I should have known that even though both schools’ schedules could line up to teach the same content around the Super-Blood-Moon event on January 31, 2018, the resulting approaches would end up being totally different. As usual. Even though their county-wide writing assessment was on solar eclipses, and that was the end-goal of this particular lesson sequence, I’m focusing on lunar eclipses and Earth-Sun-Moon Interactions in this Adventure. We’d already covered eclipses in one school prior to the Supermoon Week, but had not yet in the other school, yet I kicked off the festivities with a single plan. First, we had a one-day Supermoon Research Race to determine the difference between apogee and perigee. I worried that students mixed up these concepts if taught out of context with lunar phases, but I’ll cover that in Undo. We then had a “Moon Off” Observation Contest where each winner of a class-wide show-and-tell contest from evidence of direct observations of the Supermoon event won some Oreo cookies and the “Once in a Blue Moon” pass consisting of one free bell-ringer pass and a choice for the song of the day. Thanks to the great folks in the Kesler Professional Learning Network on Facebook for awesome support and suggestions, like the printable pass shown above! Then, one school proceeded to tides and gravity while the other completed lunar phases, and soon each school was in its own orbit once again…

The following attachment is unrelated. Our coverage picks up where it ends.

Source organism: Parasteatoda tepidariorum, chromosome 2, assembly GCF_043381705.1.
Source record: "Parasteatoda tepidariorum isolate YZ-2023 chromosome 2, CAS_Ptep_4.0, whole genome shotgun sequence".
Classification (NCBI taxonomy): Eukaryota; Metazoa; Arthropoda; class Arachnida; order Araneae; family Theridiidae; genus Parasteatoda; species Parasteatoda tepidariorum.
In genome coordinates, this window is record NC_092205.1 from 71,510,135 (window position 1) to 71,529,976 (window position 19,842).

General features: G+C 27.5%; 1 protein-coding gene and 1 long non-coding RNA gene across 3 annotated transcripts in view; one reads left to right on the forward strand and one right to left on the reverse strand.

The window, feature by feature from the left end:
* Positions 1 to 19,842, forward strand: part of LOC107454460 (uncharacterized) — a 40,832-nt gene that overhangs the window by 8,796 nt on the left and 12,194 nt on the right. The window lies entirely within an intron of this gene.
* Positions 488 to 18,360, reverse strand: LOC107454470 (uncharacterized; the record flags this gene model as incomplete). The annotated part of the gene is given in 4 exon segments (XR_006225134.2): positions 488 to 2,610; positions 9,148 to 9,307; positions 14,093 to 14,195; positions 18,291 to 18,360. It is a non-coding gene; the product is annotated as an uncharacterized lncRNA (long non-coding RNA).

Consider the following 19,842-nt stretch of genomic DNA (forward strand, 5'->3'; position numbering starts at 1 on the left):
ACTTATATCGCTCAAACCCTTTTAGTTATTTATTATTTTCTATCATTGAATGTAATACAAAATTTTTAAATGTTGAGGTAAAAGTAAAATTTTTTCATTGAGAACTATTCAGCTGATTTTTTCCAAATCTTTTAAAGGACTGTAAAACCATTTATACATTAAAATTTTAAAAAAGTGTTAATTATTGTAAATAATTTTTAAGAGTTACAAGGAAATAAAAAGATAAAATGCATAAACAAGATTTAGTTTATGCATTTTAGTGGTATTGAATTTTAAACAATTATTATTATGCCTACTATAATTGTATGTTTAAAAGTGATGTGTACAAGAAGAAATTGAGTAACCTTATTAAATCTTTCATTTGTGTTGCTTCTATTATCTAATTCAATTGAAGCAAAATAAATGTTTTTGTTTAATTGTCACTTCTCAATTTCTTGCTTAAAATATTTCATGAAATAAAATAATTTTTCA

Teaching the different phenomenon involved in these lessons is all about repetition. 5E is important, but so is making sure abstract concepts like this Supermoon thing this sticks out to them in a relevant way. Obviously, the perfectly timed Supermoon, etc. with our Earth-Moon-Sun Interactions unit was a huge bonus and motivation for me. My biggest take-home from teaching this in two classrooms, however, was the repetition and various modalities needed. We emphasized 2-dimensional labeled diagrams, 3-dimensional models (like the lunar-phases in perspective model shown here), live demonstrations, labs with lamps and moons-on-a-stick and inflatable globes, videos, and simulations. It’s hard to know who ‘got’ what, and honestly the whole process is a blur. I don’t know what I would have done if it weren’t for our celebration ‘goals’ – I would have lost track of everything! I made as many notes as I could along the way, including how to STEM up these lessons when possible.